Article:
Late 1990s texts cannot apparently escape racial thinking, even when they include some rhetoric about the social or historical construction of race as a taxonomy. And the examples abound. “The principal objective of the review,” the 1997 Interagency Committee’s report still states, “is to enhance the accuracy of the demographic information collected by the Federal Government” (Office of Management and Budget, Federal Register, 1997, p. 36874) and to enable historical continuity in the data “on race and ethnicity that have provided 20 years of information for a variety of purposes” (ibid.). A similar message is interspersed throughout Spotlight on Heterogeneity, the National Research Council’s 1996 report on the federal standards for racial and ethnic classification. It says that “the desires of small groups to have separate statistical breakdowns for all government data can conflict with the need for reliable statistics” (Edmonston et al., 1996, p. 2) and that “the need for continuity in categories for historical analysis runs counter to the equally laudable goal of adapting to the changing demographic composition of the U.S. population” (p. 2).

Even in its assertion that it is “critically important.., to test current categories,” the issues are all about adjustments within the taxonomy of race, and mostly about adjustments within what it continues to see quite unquestionably as the category of nonwhites. Five topics are highlighted for special research: “alternative ways of collecting racial and ethnic data” (always conceptualized, of course, as racial and ethnic data); “field testing of the wording and order of questions in surveys” (to see what impact they have on individual patterns of racial self-identification); “self-identification labels and categories” (to see just how different “subjective” answers are from observers’ identifications); “differences between self-identification and observer identification” (to see how “reliable” racial self-identification is and what procedural adjustments might be necessary to compensate for “deviance”); and “racial and ethnic classification of immigrants” (to decide how best to fit them into the U.S. racial taxonomy) (Edmonston et al., 1996, p. 3). The political maneuvering entailed in all of this is, of course, tremendous and part of the multiple levels of politics that shape census taking (see also Alonso and Starr, 1987; Anderson, 1988).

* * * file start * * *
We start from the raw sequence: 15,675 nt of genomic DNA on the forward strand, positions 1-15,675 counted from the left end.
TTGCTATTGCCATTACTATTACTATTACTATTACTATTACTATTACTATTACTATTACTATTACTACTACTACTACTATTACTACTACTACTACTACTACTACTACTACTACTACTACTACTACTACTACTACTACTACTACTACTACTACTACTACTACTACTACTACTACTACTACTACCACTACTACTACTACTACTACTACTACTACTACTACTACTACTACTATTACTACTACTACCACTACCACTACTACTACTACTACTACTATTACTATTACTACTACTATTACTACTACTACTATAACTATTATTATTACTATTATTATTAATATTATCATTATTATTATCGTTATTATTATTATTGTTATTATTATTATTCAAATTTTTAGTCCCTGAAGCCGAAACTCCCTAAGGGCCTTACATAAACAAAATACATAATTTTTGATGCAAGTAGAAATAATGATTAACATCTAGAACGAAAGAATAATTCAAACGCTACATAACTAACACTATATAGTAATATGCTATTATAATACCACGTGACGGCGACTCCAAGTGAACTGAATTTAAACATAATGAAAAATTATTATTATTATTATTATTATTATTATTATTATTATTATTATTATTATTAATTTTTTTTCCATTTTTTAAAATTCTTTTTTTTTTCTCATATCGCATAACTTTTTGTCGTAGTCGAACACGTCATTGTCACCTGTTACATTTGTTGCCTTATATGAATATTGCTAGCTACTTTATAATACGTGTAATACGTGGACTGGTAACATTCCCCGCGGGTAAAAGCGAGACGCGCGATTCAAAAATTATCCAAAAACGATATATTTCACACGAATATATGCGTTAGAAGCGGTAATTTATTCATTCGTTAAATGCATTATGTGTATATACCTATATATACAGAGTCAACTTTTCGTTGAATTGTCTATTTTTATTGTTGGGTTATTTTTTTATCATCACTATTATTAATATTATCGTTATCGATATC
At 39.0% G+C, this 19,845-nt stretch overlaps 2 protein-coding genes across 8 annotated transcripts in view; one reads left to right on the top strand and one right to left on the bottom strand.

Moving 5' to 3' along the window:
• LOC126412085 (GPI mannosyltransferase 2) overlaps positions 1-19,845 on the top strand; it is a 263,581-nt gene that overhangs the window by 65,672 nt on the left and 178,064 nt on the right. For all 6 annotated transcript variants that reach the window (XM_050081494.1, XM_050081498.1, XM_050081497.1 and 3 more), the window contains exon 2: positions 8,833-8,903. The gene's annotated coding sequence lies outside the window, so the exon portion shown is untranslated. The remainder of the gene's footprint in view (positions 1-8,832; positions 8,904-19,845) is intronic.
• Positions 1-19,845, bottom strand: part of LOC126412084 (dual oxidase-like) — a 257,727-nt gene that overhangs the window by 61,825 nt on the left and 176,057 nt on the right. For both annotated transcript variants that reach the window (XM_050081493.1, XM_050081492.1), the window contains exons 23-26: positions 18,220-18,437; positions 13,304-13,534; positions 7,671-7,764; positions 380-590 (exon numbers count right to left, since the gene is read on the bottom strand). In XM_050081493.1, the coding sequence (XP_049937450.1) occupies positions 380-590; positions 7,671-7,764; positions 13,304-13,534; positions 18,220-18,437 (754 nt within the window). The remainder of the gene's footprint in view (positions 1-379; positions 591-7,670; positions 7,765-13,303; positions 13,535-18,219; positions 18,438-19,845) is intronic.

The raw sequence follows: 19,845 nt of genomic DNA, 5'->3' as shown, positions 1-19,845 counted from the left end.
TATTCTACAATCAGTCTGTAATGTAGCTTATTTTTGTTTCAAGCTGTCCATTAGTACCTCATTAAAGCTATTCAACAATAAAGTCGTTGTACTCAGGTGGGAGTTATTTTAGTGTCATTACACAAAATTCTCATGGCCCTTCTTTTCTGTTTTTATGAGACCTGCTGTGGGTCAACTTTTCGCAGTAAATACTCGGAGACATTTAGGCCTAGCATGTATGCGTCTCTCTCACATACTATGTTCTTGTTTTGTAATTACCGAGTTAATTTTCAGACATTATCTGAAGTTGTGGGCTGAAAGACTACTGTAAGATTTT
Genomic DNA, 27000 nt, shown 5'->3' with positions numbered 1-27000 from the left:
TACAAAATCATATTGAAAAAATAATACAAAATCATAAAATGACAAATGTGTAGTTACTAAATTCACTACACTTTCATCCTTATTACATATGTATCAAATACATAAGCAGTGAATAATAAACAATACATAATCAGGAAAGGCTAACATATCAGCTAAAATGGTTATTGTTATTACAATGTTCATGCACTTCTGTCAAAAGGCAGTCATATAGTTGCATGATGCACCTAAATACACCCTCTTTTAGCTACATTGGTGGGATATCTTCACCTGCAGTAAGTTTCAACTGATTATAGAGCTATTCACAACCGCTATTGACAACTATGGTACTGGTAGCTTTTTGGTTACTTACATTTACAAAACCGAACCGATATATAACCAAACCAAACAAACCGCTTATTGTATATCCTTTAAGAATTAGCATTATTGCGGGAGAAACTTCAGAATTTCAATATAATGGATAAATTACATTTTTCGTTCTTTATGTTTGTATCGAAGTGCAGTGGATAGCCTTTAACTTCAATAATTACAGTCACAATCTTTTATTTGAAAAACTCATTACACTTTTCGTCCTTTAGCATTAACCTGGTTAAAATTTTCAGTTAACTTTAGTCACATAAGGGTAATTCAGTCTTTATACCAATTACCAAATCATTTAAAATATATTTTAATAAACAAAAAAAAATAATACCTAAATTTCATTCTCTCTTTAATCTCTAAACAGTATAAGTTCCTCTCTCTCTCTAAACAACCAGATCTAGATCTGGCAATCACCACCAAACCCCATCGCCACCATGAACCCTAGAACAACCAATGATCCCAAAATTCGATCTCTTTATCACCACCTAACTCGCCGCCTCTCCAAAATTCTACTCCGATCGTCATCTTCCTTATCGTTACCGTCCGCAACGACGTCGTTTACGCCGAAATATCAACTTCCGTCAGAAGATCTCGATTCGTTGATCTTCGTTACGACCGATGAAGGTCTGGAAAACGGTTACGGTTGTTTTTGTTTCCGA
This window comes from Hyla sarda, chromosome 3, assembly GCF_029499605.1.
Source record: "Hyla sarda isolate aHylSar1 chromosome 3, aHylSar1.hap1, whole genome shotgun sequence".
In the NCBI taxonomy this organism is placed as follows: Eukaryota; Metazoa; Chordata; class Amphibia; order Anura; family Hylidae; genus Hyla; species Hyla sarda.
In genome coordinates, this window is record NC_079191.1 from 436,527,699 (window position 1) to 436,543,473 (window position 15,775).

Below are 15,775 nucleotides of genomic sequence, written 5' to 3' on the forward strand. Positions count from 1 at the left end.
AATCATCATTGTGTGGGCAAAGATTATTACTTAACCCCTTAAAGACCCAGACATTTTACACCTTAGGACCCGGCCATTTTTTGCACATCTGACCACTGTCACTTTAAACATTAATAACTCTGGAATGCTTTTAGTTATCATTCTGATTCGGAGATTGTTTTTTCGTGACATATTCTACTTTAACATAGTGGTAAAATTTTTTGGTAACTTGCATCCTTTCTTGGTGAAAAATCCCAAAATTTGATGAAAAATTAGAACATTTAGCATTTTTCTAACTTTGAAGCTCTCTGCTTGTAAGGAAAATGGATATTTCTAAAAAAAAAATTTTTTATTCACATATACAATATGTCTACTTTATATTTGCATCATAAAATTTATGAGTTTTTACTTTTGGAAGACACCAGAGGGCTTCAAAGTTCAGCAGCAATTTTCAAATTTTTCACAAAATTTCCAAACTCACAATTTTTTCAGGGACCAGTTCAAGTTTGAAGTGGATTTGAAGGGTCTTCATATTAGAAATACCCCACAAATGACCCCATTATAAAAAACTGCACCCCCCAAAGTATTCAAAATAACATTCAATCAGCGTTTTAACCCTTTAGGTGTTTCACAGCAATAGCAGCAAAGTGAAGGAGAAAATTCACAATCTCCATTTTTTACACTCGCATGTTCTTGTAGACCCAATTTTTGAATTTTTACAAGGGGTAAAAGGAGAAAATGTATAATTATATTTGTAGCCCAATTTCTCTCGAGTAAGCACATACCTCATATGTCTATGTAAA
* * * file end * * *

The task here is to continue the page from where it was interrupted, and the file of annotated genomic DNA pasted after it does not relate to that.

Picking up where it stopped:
But I offer a different emphasis–one of possibility–in the materials I have presented and juxtaposed here. My account of the introduction of the concept of race into Hawai’i is just as much a story of a society without “race” as it is a story of how it becomes a society with “race,” whose concept it is, how it weaves its way into the society, and how it adapts and is adapted as it travels under particular geopolitical circumstances. And my account of the history of race as a federal taxonomy in the United States is an account of adjustments, rather than of substantive change. While the former ultimately becomes a story of incorporation and racialization, it does not begin that way; and while the latter appears to be a story of change and historical accuracy, it has quite a different look from afar.


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COPYRIGHT 1998 New School for Social Research